This essay first appeared in the Milken Institute’s Power of Ideas collection focused on navigating the new health, financial, and social uncertainties wrought by the ongoing pandemic and a reckoning of racial injustice. The essay series features insights from thought leaders across industries. Find more coverage on the Milken Institute LinkedIn page.
By Dr. Mary-Ann Etiebet, Lead and Executive Director of MSD for Mothers
Maternal mortality is not just a vital sign of our health system, it is a vital sign of society. In the US, a woman in 1990 had a better chance of surviving childbirth than her own daughter does today. Black and Native American women are two to three times more likely to die due to complications of pregnancy and childbirth than white women. Inequitable outcomes also persist globally. In the UK, the rate of maternal death is significantly higher for Asian and Black women than white women, and Indigenous women in Canada have twice the risk of maternal mortality compared to the general population. Today, pregnant people are giving birth in the crosshairs of a devastating pandemic, which is having disproportionate impacts on communities of color.
How can we prevent the pandemic from exacerbating maternal health inequities and reverse these unacceptable trends?
Improved access to emergency obstetric care and high-quality maternity care has contributed to a reduction in maternal mortality globally. Still, every day, more than 800 women die due to complications of pregnancy and childbirth, and 20-30 times that experience severe complications that impact their physical, mental, and sexual health. Progress to reduce maternal mortality has not been uniform—particularly along societal fault lines of sex, gender, race, and class; the women most marginalized often receive the poorest quality care.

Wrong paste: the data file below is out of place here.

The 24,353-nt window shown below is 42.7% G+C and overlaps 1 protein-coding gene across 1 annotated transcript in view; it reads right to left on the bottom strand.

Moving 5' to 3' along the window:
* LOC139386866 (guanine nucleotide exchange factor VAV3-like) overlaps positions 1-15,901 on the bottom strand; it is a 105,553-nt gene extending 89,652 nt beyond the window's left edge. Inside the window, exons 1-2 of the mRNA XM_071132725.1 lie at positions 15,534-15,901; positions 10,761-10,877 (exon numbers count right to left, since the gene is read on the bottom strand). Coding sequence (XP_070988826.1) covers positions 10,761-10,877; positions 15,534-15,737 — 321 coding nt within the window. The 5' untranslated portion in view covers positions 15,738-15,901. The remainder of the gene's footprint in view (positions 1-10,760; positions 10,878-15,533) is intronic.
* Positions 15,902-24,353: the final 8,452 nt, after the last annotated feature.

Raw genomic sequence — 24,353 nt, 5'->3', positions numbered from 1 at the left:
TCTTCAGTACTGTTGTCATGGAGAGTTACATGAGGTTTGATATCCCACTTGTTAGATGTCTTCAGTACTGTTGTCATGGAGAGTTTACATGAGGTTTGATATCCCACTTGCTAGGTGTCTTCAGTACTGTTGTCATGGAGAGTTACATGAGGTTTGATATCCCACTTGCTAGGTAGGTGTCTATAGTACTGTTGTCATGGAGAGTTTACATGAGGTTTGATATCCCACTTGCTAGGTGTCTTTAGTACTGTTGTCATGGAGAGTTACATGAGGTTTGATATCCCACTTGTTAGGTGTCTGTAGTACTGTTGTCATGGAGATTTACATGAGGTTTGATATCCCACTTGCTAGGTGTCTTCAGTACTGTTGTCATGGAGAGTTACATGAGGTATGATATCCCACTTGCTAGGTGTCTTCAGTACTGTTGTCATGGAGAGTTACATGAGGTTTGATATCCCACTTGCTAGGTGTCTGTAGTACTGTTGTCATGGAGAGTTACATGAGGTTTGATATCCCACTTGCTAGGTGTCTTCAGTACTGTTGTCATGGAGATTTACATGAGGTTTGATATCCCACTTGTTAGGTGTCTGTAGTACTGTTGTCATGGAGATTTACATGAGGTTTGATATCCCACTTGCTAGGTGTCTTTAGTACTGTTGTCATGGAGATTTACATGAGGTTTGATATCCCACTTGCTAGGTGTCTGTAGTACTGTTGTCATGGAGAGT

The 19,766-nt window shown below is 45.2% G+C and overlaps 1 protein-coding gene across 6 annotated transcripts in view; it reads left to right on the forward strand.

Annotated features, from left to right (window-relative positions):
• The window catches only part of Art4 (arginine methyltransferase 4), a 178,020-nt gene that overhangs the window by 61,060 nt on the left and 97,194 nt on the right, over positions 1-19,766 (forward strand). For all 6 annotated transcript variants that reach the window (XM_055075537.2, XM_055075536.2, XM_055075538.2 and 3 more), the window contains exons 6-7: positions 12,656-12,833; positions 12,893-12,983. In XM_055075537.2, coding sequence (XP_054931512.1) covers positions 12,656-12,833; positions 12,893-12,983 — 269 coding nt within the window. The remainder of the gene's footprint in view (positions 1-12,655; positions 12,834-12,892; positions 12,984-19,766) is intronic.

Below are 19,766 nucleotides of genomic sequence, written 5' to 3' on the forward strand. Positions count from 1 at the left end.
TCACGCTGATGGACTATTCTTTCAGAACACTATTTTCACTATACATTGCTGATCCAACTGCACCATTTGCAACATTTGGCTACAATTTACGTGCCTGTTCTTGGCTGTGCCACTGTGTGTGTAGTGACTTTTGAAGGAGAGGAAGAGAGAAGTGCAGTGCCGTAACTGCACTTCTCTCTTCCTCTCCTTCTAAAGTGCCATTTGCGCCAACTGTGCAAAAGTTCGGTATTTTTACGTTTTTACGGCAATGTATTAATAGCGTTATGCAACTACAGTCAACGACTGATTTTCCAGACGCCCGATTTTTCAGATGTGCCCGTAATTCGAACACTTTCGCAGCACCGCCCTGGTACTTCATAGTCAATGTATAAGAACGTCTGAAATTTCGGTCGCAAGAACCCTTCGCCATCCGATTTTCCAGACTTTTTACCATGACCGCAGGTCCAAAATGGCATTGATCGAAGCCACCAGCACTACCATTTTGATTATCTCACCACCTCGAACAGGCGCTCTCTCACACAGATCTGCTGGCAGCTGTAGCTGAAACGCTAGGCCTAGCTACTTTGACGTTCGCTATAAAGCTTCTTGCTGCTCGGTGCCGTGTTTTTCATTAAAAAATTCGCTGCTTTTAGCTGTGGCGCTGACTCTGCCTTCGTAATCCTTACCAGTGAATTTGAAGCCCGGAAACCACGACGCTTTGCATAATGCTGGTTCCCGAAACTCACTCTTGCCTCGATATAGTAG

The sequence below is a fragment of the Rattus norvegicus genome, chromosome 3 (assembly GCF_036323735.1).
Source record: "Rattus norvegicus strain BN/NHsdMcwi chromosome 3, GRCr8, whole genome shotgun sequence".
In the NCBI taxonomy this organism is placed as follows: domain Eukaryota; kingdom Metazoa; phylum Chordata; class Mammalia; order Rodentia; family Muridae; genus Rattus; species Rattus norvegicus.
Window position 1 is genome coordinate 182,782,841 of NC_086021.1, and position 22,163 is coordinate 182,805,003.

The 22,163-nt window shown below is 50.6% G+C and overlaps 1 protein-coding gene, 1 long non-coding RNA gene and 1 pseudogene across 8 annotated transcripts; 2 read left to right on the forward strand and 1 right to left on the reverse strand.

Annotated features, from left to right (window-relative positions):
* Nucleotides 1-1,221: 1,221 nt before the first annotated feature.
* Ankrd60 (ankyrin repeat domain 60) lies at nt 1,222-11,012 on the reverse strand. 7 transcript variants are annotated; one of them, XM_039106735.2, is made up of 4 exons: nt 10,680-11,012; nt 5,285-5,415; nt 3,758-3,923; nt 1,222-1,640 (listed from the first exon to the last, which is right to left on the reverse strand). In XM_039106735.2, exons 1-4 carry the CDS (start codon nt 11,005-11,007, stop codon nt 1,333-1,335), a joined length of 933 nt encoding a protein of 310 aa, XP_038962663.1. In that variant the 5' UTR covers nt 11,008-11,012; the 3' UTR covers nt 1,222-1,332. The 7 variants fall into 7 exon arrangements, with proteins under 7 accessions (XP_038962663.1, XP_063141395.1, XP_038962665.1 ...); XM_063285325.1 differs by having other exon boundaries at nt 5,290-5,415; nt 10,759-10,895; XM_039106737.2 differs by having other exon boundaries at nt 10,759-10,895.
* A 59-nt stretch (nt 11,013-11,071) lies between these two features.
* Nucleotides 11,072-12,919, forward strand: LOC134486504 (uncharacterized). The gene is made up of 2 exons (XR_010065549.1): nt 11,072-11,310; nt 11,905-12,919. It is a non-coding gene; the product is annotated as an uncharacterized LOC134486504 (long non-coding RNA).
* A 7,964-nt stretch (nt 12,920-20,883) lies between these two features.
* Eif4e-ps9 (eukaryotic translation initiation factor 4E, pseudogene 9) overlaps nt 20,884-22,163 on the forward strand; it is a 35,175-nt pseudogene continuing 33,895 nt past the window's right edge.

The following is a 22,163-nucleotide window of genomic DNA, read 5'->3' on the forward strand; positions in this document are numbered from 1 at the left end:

Maternal mortality is not just a vital sign of our health system, it is a vital sign of society.
So how do we achieve a world where no woman has to die while giving life?
Improving maternal health outcomes will require championing gender equality. As Mahmoud Fathalla, MD, PhD, described: “Women are not dying because of diseases we cannot treat… They are dying because societies have yet to make the decision that their lives are worth saving.” Around the world, countries with high gender inequality are associated with high maternal mortality compared to countries with low gender inequality.
Improving maternal health outcomes will require fighting for racial equity. In New York City, focus group discussions with women of color revealed poor communication, dehumanizing care, verbal abuse, abandonment, and rough treatment; many women felt ignored by providers and devalued during their maternity care. Being pregnant while Black in New York City makes you three times more likely to suffer severe harm and disability, irrespective of your neighborhood, income, education, or other medical conditions.
Since 2011, MSD for Mothers*—our company's $500 million initiative to help create a world where no woman has to die while giving life—has invested in solutions to end preventable maternal deaths. We have learned that transformation occurs when there is a radical re-centering of the voices, experiences, and solutions of birthing people—especially those most affected and those historically excluded—at the core of our efforts.
What does this mean?
Without radically re-centering our efforts, we have seen how progress in reducing maternal mortality and morbidity can come at the cost of increasing inequities in maternal health outcomes. To end preventable maternal deaths, we must work together to create accountability for these principles so that they become new norms and dismantle the harmful institutional cultures and structures created over decades of systemic racism and sexism. The lives of our mothers and the health of our societies depend on it.
*MSD for Mothers is an initiative of Merck & Co., Inc., Kenilworth, N.J., U.S.A.